Hymn of Heroes

Hymn of Heroes was an idea crafted in cooperation between Psychosoft and Nvangelists Studios. Work began in 2004 when I was approached by Xanathis with the idea of writing a story for his next Role-Playing Game. I thought it was a wonderful idea and immediately set off to write a new story based on our Nvangelist characters.

I wrote the rough outline during the summer in my spare time as a waterman. For reasons now forgotten, work on the project ceased some time after an early proof-of-concept compile using Enterbrain's RPGMaker 2003. While the project remained on hiatus I continued to play with the story elements in my head, but didn't care to write them to paper at the time.

The project was revived in late July of 2006 using Enterbrain's newer RPGMaker XP. Xanathis created the first town and outlying area over a few days. In an attempt to be more than simply a writer and adviser, I requested a copy of the program so that I could help in coding and fine tuning. I had been weary of programming personally due to my lack of experience and poor math skills, however, I had gained valuable programming experience in Game Maker a year before.

I began adjusting and expanding snippets of the game until the portion Xan originally coded was completely replaced. Because of code now being written by two people, Xanathis decided to leave me to my devices and fill the advisory role that I had formerly taken. The secondary project became "Nvangelists: A Hero Lost".

The majority of my time on the project was focused on subtle animations and scripting. While we had access to a professional artist, I was reluctant to ask him to dedicate time to a project that may never get off the ground, so I concentrated on doing as much of the scripted sequences in sprite form as possible.

I began sprite work on stock character art provided by the game engine and swapping body parts to suit my tastes. From there I began customizing the hair and clothing. As I continued with the game I made custom animations for the scripted sequences to give the characters more feeling. The effect is somewhat impressive since the game has a 16-bit appearance, but without the size constraints of cartridge games of the era.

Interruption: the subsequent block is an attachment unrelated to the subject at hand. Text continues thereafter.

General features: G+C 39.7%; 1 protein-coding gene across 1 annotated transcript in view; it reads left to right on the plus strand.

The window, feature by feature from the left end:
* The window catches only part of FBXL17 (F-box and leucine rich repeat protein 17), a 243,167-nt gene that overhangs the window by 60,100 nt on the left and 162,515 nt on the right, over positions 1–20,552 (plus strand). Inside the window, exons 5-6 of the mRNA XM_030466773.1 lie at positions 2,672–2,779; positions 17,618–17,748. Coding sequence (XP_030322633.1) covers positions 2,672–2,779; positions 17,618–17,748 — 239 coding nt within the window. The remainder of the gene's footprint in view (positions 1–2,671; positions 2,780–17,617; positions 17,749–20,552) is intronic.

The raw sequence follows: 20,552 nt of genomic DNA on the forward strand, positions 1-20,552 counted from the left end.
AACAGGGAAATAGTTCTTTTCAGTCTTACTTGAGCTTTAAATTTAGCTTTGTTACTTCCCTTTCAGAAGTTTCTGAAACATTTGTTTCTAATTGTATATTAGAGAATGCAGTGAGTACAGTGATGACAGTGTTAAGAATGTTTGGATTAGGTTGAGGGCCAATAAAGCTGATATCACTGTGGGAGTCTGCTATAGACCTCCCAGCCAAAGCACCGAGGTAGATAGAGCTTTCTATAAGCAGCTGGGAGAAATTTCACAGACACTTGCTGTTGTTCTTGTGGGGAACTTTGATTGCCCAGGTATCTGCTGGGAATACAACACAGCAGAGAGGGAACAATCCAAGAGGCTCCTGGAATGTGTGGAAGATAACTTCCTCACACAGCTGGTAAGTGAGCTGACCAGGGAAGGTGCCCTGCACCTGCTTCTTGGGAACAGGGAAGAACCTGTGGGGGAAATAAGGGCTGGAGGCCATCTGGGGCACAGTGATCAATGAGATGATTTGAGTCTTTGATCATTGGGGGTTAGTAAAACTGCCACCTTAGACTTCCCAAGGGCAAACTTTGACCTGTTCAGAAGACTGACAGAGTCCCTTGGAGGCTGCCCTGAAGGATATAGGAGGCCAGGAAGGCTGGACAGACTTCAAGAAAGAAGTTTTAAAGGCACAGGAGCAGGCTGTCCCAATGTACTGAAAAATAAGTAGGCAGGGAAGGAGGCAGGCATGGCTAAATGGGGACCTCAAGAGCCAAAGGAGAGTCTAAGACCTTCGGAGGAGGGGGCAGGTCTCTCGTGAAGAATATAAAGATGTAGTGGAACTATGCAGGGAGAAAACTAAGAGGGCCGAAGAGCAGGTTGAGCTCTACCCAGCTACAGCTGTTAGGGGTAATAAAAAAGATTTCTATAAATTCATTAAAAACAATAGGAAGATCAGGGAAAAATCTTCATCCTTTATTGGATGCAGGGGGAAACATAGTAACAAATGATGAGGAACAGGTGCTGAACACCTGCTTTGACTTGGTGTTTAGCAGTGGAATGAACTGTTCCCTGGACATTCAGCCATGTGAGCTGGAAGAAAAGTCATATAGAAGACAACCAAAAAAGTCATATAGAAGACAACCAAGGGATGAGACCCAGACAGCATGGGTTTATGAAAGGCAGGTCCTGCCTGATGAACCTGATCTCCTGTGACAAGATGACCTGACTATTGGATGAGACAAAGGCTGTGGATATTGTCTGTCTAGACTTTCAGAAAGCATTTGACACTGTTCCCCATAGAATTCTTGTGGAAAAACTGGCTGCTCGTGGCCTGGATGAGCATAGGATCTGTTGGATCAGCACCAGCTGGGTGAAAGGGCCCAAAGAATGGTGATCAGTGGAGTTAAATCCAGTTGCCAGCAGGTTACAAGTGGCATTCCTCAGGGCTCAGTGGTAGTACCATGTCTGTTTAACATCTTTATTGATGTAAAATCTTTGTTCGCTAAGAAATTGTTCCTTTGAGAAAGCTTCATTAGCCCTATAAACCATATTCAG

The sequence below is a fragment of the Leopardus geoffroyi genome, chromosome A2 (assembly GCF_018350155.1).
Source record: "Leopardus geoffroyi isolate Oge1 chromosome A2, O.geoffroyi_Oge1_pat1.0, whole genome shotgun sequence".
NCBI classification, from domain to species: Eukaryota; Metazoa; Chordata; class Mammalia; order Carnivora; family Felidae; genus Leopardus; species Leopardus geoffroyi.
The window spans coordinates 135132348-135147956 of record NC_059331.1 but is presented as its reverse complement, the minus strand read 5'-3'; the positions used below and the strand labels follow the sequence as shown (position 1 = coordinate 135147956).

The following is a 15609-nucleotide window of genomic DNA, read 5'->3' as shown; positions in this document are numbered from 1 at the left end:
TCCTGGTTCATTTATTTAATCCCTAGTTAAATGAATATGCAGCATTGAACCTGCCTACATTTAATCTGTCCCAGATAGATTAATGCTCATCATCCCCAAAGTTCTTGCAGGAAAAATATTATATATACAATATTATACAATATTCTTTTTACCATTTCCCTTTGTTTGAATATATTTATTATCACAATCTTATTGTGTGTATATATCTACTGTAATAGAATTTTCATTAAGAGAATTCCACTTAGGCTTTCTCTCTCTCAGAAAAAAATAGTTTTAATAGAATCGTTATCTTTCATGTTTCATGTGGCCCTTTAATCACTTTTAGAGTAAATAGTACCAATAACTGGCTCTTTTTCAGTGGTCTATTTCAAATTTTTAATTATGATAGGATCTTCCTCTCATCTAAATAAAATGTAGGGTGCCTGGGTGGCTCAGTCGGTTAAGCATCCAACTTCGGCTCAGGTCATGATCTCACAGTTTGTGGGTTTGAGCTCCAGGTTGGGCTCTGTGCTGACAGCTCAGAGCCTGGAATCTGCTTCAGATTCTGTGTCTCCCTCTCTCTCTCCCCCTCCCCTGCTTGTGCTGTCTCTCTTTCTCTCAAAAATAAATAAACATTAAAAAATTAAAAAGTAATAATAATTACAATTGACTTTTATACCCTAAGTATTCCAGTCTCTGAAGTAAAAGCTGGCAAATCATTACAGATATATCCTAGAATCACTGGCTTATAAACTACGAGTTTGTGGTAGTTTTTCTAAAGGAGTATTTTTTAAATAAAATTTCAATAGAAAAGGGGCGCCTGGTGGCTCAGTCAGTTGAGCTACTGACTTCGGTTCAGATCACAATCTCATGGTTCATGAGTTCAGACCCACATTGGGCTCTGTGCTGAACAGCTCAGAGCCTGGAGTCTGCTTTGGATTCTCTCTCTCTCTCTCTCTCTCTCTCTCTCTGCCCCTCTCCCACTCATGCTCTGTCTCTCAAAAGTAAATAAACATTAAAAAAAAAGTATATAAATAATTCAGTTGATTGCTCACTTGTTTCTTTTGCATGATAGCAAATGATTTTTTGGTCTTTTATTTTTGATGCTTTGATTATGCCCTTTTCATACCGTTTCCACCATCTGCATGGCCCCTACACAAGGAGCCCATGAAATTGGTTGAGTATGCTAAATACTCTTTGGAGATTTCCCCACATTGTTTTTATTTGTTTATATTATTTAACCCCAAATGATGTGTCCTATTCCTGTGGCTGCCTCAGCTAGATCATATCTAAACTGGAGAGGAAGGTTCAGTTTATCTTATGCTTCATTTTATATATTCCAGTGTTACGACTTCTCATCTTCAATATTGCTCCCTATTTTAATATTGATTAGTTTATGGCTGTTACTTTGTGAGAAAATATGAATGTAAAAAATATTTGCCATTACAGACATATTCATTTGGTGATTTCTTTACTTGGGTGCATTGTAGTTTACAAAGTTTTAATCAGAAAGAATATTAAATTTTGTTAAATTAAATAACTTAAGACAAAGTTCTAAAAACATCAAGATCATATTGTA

The enemies were greater challenge for me since I lacked a template to start on. Instead, I use a completely different art style and used pictures of real animals as placeholders.

My primary direction of the game, and even the focus of the story itself, was to go against accepted RPG clichés. While some were unavoidable for the game to be considered a part of the genre, I was eager to do something different because of my overall dislike of RPGs in general. One of the illogical clichés that bothered me was the chance of animals dropping gold or weapons. Instead, I suggested a more realistic approach where only humans would drop gold or items and animals drop skins or other usable parts which could then be either combined or sold for gold.

Another unrealistic trait of the genre was the scattered treasure boxes. I replaced the idea with natural objects that could be used by the characters. A great deal of emphasis was placed on survivalism instead of convenience. Much of this was borrowed ideas taken from Metal Gear Solid 3: Snake Eater. Likewise, the typical RPG status effects of "Stone, Mute, Confuse," ect. was replaced with more realistic conditions such as "Fracture" and "Burn". The solution to most of these problems were available in the environment around the player.

The other unusual aspect of the game was its desensitized view of life. In the beginning life is a very sacred thing to our initial characters, but as they are exposed to their new world they encounter people who have a complete disregard of human life. Survival, again, becomes priority to our "heroes", not against the environment but other humans. It is not until halfway through the story do they decide to focus on a more noble task: The survival of life in general.

As with any society, religion is a central part of everyday life. Religion and morals viewed distinctly separate in the story. While all of the characters have different beliefs, they share roughly the same moral guidelines. Organized religion is viewed as a means of population control, serving as adviser, parent, and military to the people. This subject had much more emphasis in early drafts of the story, but was toned down to streamline the flow.

The story itself deals with a loose-knit group of young people who have been repeatedly rejected by the world they were born in. Adam, the son of the chieftain of a small village, embarks on a trial of manhood with his older friend Greg into a strange, new world when a previously unknown people appear from within a nearby cave. The two travel through the cave and exit from the other side of the mountains. They meet with other people who with a roughly similar tongue, but social discrepancies cause unnecessary conflict.

As they continue into the world, they put together a sad tale of corruption and lack of welfare of this society. They witness all range of emotion, from love to murder, many of which were unthinkable in their utopian village many miles behind them. When they enter a destroyed village and learn of the events from a single, distraught boy burying his people, Adam and Greg learn about the motives of members in the church which governs the majority of the world.

Nvangelists: Hymn of Heroes features seven playable characters with branching classes, complete with an unusual, complex story focusing on social commentary. Nv:HoH is a free game built onto Enterbrain's RPGMaker XP game creation program for Windows. All characters and events are fictitious and any likeness to real people is coincidental. Characters and story are copyright 2006-2008 Nvangelists Studios. All Rights Reserved.

  Copyright 2010 The Worm Hole. All Rights Reserved.